Also of note: apparently Price tries to distance himself from fibbers such as James Frey. Price apparently makes sure readers know up front that what he writes is to the best of his recollection.

I haven’t read the memoir, although I liked the excerpt from the Times, part of which Price writes about recognizing the talent of Anne Tyler, when she took his freshman comp course. What a great thing for a writing teacher to have happen — to know one is teaching someone with the potential to become a writer of some talent.

I do like Price. I’ve read a published collection of his notebooks, Learning a Trade: A Craftsman’s Notebooks, 1955-1997, a wonderful insight into a writer’s mind, and the process of writing. And his apologetic Letter To A Man In The Fire: Does God Exist And Does He Care?, is a powerful essay, a letter about faith to a man dying of cancer (Price is wheelchair bound because of cancer) that to me runs rings around anything C.S. Lewis ever wrote.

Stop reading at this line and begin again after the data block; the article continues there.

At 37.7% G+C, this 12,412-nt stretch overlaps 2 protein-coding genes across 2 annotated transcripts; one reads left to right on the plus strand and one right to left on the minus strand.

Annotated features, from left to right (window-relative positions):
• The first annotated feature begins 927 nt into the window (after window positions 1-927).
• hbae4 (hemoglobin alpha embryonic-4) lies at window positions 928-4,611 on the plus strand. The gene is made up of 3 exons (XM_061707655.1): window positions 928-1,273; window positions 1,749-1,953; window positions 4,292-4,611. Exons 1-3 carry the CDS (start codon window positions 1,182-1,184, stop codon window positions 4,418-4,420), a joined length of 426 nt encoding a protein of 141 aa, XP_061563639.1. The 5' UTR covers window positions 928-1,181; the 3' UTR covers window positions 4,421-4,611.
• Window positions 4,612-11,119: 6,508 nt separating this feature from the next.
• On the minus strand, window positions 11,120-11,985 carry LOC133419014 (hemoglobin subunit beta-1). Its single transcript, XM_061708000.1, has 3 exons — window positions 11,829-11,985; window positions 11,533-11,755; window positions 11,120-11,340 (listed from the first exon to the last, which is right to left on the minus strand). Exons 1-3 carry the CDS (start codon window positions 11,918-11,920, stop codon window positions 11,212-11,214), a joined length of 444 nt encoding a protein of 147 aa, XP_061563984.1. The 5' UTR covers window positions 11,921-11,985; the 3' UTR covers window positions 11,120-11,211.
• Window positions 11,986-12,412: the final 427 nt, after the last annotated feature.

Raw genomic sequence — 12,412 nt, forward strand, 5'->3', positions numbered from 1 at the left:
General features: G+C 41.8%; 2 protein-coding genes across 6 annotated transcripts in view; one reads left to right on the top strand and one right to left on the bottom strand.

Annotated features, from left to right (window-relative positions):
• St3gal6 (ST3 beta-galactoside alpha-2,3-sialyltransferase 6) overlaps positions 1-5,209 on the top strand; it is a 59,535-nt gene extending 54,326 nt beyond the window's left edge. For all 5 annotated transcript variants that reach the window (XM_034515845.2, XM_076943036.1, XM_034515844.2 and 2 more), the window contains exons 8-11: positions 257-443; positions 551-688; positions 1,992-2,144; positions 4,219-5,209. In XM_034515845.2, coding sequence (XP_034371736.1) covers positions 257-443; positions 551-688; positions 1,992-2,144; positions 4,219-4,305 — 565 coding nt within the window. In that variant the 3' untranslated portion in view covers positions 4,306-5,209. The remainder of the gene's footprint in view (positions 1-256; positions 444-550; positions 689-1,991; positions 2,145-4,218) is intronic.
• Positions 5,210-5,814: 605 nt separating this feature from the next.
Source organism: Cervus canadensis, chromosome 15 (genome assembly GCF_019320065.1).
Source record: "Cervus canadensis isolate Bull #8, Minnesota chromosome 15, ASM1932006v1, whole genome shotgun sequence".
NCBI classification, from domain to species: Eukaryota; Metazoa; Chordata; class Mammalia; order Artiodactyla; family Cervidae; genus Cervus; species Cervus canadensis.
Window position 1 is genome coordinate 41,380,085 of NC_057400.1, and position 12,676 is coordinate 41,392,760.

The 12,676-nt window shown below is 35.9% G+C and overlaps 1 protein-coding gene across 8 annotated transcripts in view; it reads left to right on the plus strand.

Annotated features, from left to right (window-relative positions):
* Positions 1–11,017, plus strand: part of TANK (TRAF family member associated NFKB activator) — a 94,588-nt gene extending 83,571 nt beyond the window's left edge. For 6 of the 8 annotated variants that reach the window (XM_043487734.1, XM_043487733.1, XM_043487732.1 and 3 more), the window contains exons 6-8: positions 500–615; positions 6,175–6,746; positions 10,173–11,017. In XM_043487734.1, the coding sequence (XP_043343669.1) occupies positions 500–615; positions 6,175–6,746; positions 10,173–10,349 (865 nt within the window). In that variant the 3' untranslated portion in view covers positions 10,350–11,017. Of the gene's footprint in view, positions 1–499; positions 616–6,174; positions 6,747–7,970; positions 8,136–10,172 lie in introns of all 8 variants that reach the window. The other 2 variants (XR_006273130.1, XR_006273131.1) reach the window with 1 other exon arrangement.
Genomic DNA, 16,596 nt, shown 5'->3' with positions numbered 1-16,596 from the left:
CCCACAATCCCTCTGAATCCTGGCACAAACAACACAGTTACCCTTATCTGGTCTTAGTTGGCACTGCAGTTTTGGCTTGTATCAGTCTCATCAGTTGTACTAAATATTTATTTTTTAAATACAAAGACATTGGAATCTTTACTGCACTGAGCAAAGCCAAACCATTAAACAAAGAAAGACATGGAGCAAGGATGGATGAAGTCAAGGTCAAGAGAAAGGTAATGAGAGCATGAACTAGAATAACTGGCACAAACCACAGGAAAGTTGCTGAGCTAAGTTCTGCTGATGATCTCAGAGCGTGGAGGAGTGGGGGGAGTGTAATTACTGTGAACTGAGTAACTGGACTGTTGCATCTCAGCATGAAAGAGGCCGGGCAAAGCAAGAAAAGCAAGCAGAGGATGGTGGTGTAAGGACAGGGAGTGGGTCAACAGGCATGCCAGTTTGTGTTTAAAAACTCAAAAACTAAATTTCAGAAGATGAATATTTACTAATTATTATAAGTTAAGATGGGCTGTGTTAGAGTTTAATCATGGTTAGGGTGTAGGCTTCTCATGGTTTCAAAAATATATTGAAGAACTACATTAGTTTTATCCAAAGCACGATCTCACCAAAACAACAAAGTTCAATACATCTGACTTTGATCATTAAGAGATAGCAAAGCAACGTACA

The Sunday Salon: WLT, Garrison Keillor, and Library Wanderings

Today’s post feels as if it might be a mashup of literary wanderings:

  • About at the midpoint of Garrison Keillor’s novel WLT: A Radio Romance. The humor in it, as I’ve mentioned, is a little more bawdy than Keillor’s Lake Wobegone novels or the radio show Prairie Home Companion. It’s structurally interesting, too, given that it’s largely about the fictional radio station WLT’s history; it’s largely set up anecdotally, though central to the narrative are the station’s founders Roy and Ray Soderbjerg and several characters in the radio family.